You can google the codes for your preferred carrier.

You could probably write an app that had a button on the phone to automatically do this.

You might hate telemarketers, but that's one of the low end jobs that employs a fair number of low skill people. And when you make them stay on the line for no good reason, you just sent them closer to the poverty line. like most salespeople, they get paid on commission. much better to just hang up on them, so they can make the next call.

No! We would all be better off if resources currently devoted to Telemarketing (and to evading telemarketing) were allocated instead to other, more efficient uses ...

No sympathy from me.

1: Many of these robocalling "telemarketers" are fraudsters, and the agents are expected to do things that make it clear that the agents know that they're trying to steal your credentials. They get low yield, but they make it up in volume. http://research.microsoft.com/pubs/167719/WhyFromNigeria.pdf?tduid=(42a2d89736299f19611bd5c8d1a452c6)(256380)(2459594)(TnL5HPStwNw-ayTRnEpRoQJ.sjJco2tvRg)()

So it's up to us to gum up the works.

2: Don't these people have agency? Would you hold blameless a person who was being paid to walk dogs without regard for whether they were relieving themselves on people's lawns (sans cleanup)? That's what they're doing.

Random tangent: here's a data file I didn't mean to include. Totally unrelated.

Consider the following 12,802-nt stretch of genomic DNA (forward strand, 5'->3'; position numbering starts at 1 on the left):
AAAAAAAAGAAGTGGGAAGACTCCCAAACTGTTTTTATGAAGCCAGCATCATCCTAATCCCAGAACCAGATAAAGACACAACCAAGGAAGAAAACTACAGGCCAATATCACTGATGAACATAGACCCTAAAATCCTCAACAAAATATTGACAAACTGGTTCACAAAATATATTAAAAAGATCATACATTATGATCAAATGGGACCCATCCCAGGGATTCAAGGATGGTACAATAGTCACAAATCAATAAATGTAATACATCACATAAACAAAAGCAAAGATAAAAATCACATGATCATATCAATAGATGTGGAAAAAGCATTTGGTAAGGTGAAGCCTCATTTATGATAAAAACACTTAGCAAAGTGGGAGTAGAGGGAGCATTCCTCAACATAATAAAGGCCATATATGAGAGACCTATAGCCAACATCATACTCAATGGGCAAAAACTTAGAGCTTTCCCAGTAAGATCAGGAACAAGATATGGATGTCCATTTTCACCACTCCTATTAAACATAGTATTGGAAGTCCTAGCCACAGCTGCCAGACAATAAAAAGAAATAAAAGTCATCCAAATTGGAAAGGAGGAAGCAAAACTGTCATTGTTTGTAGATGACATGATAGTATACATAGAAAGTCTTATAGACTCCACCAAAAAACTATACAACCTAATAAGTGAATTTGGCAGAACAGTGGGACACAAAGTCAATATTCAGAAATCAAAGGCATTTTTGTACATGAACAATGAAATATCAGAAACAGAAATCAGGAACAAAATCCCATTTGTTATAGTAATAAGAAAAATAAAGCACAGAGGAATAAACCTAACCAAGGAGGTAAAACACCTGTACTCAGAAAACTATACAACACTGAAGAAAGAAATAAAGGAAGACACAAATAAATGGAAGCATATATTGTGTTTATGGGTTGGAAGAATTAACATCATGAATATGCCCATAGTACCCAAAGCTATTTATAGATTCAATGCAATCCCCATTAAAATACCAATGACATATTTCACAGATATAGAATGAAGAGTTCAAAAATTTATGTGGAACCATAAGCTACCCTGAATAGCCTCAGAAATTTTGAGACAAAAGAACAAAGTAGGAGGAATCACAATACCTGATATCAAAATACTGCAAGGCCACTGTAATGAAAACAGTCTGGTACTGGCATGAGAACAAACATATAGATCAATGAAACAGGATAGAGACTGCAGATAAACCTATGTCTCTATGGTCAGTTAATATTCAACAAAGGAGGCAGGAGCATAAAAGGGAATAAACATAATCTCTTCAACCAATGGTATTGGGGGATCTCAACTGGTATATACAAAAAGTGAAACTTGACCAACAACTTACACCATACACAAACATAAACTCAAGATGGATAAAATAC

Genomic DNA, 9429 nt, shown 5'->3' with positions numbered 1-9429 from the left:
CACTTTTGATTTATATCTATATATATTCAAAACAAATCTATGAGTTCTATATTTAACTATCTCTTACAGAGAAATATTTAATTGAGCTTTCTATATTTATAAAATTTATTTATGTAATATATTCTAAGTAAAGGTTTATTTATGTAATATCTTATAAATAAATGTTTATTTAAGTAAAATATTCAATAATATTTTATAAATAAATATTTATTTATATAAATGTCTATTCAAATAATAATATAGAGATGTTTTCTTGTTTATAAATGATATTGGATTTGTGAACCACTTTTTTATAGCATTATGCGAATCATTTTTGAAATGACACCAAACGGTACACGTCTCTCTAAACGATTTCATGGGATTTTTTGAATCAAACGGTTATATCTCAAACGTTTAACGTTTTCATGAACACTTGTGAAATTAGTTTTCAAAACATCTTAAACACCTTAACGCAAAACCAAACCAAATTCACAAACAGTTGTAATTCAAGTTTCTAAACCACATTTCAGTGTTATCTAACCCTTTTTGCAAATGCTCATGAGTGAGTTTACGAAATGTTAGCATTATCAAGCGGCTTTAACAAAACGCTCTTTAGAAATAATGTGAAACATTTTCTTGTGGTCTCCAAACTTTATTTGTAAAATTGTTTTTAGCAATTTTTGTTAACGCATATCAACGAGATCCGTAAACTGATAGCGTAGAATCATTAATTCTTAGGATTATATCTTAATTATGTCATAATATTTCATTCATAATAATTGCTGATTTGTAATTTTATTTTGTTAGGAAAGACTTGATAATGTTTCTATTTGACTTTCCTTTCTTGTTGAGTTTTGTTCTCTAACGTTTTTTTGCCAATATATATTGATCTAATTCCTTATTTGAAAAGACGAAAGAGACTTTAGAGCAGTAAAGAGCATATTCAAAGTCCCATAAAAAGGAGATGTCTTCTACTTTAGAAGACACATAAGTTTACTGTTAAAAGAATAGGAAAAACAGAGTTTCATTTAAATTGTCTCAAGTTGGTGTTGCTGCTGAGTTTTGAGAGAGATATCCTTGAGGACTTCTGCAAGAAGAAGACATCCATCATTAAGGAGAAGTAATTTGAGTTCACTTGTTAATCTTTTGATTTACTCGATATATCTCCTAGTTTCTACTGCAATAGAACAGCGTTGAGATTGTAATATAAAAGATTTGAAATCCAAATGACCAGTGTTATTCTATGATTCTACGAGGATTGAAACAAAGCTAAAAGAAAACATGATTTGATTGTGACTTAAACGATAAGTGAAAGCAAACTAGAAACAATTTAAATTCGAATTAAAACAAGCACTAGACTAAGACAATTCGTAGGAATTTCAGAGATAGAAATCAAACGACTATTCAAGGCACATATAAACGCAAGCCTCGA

-dk

Most of them are selling crap. Just a few examples:

Fake charities. The fake police and veterans ones are probably the worst.
Penny stock guys.
The people promising to lower the interest rate on your credit card debt.
The people selling medical devices that "Medicare will pay for".

They are particularly preying on those with incipient dementia. Better they begged on the street; at least they wouldn't have a job enriching the crooks they work for.

When I worked in telesales the main metric used to gauge my performance was not sales or volume of calls but average call duration ("talk time"). I loved it when people tried to waste my time, they were doing me a favour.

As if robots haven't already taken over the other end of the line!

It seems almost certain that the idea for Jolly Roger came directly from Lenny.

Roger Anderson posted a blog post on July 31, 2014, explaining how he used a whitelist to get rid of all of his telemarketers. You can read it here:

http://rogerthephoneguy.com/?p=254

On December 22, 2014, someone named R#G posted a comment and suggested that Roger look into Lenny.

Sometime thereafter, Jolly Roger was born.